Freezing Coffee: I would do anything for coffee, but I won’t do that…
[Note: This is a guest post by longtime RSR fan from Omaha, Spencer Gaskell. A few weeks back I saw him documenting his experiences with freezing coffee on twitter so I asked him to prepare this writeup on the experience, which he graciously did. Thanks, Spencer!]
What’s something in the coffee world you’ve experienced that seemed wrong in theory, but somehow works? Maybe it is some weird flavor combination, or perhaps it is an odd preparation method. Whatever the case, if you dive deep into coffee, chances are, you’ll have an experience like this eventually. And if you’re a fellow coffee nerd already, it’s probably happened over and over again.
Freezing coffee is a terrible idea, right? Coffee is best 5 days to 3 weeks off roast. You have to grind fresh, use good water, and follow specific parameters. There’s no way you can just toss coffee in the freezer and forget about it for a year and still be able to enjoy it. Right? Riiiiight?? [Editors note: He's right]
Enter pandemic. All of a sudden, going out to experience other people’s crazy coffee experiments gone well isn’t really an option. So what to do? Well, obviously the answer is to go down the rabbit hole of coffee content on YouTube!
You may have gathered by now that I’m gonna tell you it’s okay to freeze your coffee. And you’d be right. So, how do you do it correctly? The short and sweet answer is that you eliminate as much air as possible and freeze as cold as you are able. But I’ll outline my process here...
The 6 Steps to Freezing Coffee (Well)
- Buy coffee from your favorite roaster (i.e. Ross Street Roasting)
- Divide coffee into two week portions and put into vacuum seal bags
(Wait 3-5 days after roast before you do this so you don’t have to wait for off gassing later)
- Vacuum seal the coffee - This eliminates as much of the air as possible and removes moisture potential. Freezers are dry, so they suck water out of the air and it forms ice, which then melts into your coffee when you defrost it
- Put the sealed bags of coffee in the freezer - A deep freezer is great. Colder freezers slow the oxidation, loss of aromatic compounds, etc. more than a domestic freezer
- When you’re ready for more coffee, take a bag out of the freezer the night before you want to use it. Let it defrost overnight before opening.
- Open, grind, brew, enjoy.
Suddenly, there are no limitations to when you buy coffee! Think special releases, sale prices, or your new favorite coffee. Also, there’s no limit on how much of it you buy. Two pound bags? Absolutely! What about 5 pound bags? Not just for wholesale anymore! In fact, there’s no point in freezing the coffee if you only buy one normal sized bag at a time.
Shortly after discovering I could freeze coffee (April 2020), I stocked up with a two pound bag of the Gold Mountain Brix Breaker from Nicaragua, one of the award winning coffee’s from Ross Street. I had purchased some in November 2018 (and ordered more in September 2019), and it checked all the boxes for coffees I love. It was a fruit bomb, natural processed coffee with sweetness for days. Once the bulk bag showed up, I packaged it up and stuck it in the freezer. But then I got other coffees and did the same thing. At some point, I reorganized the freezer. All of a sudden, one bag of it ended up at the bottom of the stack. But, eventually it got discovered, albeit a whole year later. So what do you do with year old frozen coffee? Well, when it’s really good, you open it up and try it out.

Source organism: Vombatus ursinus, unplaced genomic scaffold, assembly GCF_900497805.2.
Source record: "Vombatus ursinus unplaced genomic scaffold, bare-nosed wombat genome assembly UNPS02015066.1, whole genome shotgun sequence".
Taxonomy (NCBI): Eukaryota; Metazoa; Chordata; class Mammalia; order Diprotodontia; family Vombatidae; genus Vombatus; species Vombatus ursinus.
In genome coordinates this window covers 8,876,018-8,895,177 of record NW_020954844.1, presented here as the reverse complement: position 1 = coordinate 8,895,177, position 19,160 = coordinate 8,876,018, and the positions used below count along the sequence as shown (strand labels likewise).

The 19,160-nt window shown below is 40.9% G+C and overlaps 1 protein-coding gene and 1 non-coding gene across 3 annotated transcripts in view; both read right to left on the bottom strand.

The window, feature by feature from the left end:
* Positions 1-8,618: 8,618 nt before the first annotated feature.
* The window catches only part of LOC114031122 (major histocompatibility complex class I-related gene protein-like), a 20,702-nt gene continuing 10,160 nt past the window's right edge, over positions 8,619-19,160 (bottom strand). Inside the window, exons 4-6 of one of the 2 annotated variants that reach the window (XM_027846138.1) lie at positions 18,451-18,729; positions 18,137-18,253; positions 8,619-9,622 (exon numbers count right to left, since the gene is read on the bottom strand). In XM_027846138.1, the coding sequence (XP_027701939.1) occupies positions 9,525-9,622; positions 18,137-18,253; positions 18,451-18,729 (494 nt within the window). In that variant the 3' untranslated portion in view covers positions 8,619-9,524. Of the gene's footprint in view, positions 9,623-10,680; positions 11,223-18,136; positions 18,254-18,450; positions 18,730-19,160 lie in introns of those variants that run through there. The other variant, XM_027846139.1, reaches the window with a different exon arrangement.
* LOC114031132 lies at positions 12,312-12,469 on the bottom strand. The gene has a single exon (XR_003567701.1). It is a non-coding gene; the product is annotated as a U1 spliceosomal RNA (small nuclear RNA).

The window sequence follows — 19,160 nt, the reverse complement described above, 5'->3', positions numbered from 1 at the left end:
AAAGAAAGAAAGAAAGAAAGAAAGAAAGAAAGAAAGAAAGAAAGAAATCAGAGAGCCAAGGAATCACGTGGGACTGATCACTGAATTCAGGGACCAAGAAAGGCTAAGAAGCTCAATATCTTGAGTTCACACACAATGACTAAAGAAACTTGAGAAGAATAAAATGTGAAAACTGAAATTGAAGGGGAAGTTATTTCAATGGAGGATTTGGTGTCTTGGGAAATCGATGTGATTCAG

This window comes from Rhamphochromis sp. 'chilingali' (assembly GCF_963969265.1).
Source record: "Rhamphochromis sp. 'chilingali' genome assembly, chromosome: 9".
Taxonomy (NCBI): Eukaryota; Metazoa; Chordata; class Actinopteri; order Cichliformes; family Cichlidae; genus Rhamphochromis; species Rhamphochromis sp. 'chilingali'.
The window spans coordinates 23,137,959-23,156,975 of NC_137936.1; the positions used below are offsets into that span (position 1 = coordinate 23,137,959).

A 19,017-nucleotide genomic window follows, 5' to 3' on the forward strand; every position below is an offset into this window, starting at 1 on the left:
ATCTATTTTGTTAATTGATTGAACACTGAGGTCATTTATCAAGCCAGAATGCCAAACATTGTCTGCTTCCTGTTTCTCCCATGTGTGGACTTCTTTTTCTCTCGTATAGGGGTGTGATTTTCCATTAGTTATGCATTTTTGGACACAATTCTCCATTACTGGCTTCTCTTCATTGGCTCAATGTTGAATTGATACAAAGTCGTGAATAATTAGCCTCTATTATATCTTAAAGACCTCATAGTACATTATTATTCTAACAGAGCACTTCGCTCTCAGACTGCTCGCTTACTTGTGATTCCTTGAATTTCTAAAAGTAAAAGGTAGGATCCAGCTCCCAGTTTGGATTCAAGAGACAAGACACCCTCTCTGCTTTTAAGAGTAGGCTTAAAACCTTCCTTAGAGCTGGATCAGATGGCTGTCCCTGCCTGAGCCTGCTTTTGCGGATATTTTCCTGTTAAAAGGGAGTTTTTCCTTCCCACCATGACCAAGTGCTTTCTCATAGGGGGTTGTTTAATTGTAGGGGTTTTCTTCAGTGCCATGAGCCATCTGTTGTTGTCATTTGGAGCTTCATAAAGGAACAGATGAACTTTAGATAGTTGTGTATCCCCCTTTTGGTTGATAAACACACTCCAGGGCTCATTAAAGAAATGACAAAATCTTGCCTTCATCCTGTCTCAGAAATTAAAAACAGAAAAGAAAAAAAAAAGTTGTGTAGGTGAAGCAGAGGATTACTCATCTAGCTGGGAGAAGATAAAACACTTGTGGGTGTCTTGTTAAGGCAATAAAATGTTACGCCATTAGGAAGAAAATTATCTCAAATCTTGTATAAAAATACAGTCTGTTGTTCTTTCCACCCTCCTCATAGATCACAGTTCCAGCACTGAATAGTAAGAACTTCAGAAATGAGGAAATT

I’d seen enough information on freezing coffee along the way that I was fairly confident it was still going to be pretty drinkable. But it still seemed so wrong, so it was going to take actually experiencing this truth to accept it and tell other people.
After busting into it and brewing a cup, I immediately remembered how much I liked the coffee to begin with. I wish I had taken notes when I had it so long ago, to have a better reference point, but it was still a super sweet, super fruity, cup of happiness.
As I kept drinking it, it kept changing. Which reminded me I had a similar experience the other times I had this coffee. I’m not usually one to wax poetic with my tasting notes, but sometimes a great cup of coffee just speaks to you and the words start flowing. Blueberry hibiscus herbal tea. Fermenty brown banana note in the finish as the cup cools. Super complex, super fun, hard to put down, and I didn’t want to see it go.
Even though I had plenty of experience to be able to say freezing coffee works, I’m now fully convinced it is a great plan. I’ll continue to freeze coffee without worrying that I’m doing harm to my continual pursuit of the “perfect cup.”
A lot happened over the course of a year. It was a weird time living through a pandemic. But plenty of good things happened. I even bought an espresso machine and grinder. And yet, perhaps the best thing to happen to me was discovering how to freeze coffee.